Annual Lecture 2021 -Paramedicine: The evolving opportunity of palliative care paramedicine
Paramedicine has evolved over recent years and is building on its university education base and national health practitioner registration to provide care broadly across the community.
Paramedicine is increasingly active in primary and community health settings with programs supporting or providing palliative care in community being described across the national and international literature. This presentation describes the evolution of paramedicine in the Australian context and focus on the provision of palliative and end of life care by paramedics.
Hot Topics in Palliative Care Webinars - 2021
October 2021 - In Sunset's Glow - Life, Death and the Older Person
A misperception common to both palliative care and the care of older people is that our work is all about dying.
This talk by Dr Lisa Mitchell dwells firstly in that intersection, addressing questions about where, why and how older people die and the role that recognition of dying and Advance Care Planning have to play. We examine the findings of the Royal Commission into Aged Care Quality and Safety and how ageism impacts on provision of care (including palliative care) for older people. Ending on a lighter note, we look at some of the interesting work that is emerging in Geroscience and how we can reimagine ageing in ourselves and others.
August 2021 - Providing palliative care in prisons
Providing optimal palliative and end-of-life care for people in prison with advanced disease is a growing challenge globally.
This presentation by Professor Jennifer Philip and Dr Stacey Panozzo will reflect on the complexities and constraints of providing care for people in prison with life limiting illness and explore opportunities to improve models of care for those dying in custody.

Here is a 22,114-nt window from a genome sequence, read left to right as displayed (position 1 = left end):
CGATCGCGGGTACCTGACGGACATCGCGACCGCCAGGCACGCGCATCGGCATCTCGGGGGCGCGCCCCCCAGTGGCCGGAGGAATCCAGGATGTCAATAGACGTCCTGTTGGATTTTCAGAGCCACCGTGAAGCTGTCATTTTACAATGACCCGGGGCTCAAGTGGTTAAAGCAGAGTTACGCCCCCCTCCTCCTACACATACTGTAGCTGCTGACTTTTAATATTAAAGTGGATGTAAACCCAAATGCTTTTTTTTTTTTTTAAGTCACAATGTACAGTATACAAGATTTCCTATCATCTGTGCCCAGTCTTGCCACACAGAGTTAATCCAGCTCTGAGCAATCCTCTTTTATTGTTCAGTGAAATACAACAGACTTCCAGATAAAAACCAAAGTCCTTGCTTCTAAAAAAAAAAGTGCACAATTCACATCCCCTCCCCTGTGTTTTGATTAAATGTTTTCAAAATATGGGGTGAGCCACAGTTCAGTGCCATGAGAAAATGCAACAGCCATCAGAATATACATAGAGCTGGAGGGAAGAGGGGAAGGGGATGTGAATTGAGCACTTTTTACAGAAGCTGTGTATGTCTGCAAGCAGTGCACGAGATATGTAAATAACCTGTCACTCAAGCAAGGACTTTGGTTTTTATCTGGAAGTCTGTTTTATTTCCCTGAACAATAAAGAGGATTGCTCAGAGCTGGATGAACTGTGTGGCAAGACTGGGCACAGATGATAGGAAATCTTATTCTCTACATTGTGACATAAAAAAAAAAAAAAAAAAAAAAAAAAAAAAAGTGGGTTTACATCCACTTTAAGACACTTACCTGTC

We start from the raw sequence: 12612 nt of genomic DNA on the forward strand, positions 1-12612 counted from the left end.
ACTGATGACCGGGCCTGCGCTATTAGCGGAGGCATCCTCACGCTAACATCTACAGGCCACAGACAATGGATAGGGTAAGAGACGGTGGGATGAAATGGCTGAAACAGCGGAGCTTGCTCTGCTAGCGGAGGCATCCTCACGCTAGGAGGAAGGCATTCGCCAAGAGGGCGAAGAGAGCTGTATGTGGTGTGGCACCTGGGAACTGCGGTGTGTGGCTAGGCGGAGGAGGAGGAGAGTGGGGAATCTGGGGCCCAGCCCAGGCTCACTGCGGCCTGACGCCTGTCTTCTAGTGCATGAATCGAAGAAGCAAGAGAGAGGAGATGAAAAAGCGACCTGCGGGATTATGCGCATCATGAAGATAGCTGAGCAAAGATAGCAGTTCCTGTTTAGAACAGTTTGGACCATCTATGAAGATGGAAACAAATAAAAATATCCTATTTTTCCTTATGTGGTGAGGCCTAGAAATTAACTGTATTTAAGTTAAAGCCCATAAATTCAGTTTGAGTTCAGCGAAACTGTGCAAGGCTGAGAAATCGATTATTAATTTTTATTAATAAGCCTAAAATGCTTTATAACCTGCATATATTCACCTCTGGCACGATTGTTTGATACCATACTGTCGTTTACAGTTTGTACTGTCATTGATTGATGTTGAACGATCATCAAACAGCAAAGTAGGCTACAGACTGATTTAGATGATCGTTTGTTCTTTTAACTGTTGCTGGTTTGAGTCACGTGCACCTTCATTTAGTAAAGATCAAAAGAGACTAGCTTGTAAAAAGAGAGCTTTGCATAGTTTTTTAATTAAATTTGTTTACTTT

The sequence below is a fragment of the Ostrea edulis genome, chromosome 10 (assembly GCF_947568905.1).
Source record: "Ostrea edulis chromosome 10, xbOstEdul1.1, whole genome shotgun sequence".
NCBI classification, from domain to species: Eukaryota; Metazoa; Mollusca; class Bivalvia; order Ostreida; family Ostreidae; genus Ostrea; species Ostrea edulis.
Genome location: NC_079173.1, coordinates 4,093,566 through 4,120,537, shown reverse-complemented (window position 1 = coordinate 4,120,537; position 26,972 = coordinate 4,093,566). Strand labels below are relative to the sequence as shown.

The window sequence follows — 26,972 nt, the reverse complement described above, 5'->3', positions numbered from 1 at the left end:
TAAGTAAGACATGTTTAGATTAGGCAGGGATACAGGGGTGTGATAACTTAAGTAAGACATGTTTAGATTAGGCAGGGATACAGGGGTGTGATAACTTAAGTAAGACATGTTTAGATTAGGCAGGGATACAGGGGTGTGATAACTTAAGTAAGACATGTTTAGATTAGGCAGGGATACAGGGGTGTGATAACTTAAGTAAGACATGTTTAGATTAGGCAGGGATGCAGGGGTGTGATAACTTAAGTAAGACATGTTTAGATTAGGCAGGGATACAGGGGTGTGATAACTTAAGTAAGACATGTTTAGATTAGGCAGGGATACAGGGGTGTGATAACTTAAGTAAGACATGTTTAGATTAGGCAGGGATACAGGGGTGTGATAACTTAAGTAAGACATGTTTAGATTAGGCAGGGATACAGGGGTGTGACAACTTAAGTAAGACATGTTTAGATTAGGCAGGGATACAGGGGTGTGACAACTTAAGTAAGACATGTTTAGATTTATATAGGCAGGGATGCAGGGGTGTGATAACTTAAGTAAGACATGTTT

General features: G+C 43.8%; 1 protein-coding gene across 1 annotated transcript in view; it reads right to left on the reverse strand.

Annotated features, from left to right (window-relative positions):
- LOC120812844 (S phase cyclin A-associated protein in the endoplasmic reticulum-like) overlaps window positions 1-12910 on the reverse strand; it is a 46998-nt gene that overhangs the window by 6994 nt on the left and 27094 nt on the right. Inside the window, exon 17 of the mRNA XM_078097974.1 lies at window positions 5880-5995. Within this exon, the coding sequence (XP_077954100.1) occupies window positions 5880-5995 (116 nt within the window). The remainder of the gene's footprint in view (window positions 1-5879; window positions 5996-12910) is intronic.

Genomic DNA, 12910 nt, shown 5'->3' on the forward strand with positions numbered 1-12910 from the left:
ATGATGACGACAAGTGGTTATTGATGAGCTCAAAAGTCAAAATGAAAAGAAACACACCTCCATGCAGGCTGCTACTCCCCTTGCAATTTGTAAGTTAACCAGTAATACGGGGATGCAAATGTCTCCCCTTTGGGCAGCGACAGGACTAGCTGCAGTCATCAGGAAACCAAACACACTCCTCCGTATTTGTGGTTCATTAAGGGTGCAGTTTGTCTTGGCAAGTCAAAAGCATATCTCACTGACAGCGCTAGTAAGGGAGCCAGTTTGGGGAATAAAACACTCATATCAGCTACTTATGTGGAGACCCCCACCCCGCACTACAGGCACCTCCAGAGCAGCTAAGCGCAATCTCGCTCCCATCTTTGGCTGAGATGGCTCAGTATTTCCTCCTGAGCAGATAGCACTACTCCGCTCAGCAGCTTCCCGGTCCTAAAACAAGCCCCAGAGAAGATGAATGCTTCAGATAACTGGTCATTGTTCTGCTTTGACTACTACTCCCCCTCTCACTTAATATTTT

June 2021 - Management of NIV in MND & elective withdrawal of ventilation
Motor Neurone Disease (MND) is a fatal neurodegenerative disease affecting some 2000 Australians. Average life expectancy from symptom onset is around 30 months. Patients show different clinical phenotypes and rates of progression. Death usually results from ventilatory failure secondary to progressive respiratory muscle weakness and can be complicated by aspiration and respiratory infection. Offering respiratory support through non-invasive assisted ventilation (NIV) is considered best practice and can improve quality of life, symptoms and survival in selected patients. Patients usually begin using NIV overnight to improve sleep and daytime wellbeing. Over time, most will use it increasingly across the day, with some becoming NIV dependent. Some patients who are dependent on NIV may ask that it be stopped. This is their right. It is not assisted suicide or assisted dying, it is withdrawal of medical treatment. Withdrawal of ventilation needs to be thought through and carefully discussed and planned to ensure that the patient is comfortable throughout the process and both staff and family/carers are supported. This presentation gives the opportunity to hear from and ask questions of specialists in Neurology, Respiratory Medicine and Palliative Medicine about the management of NIV in MND and elective withdrawal of ventilation.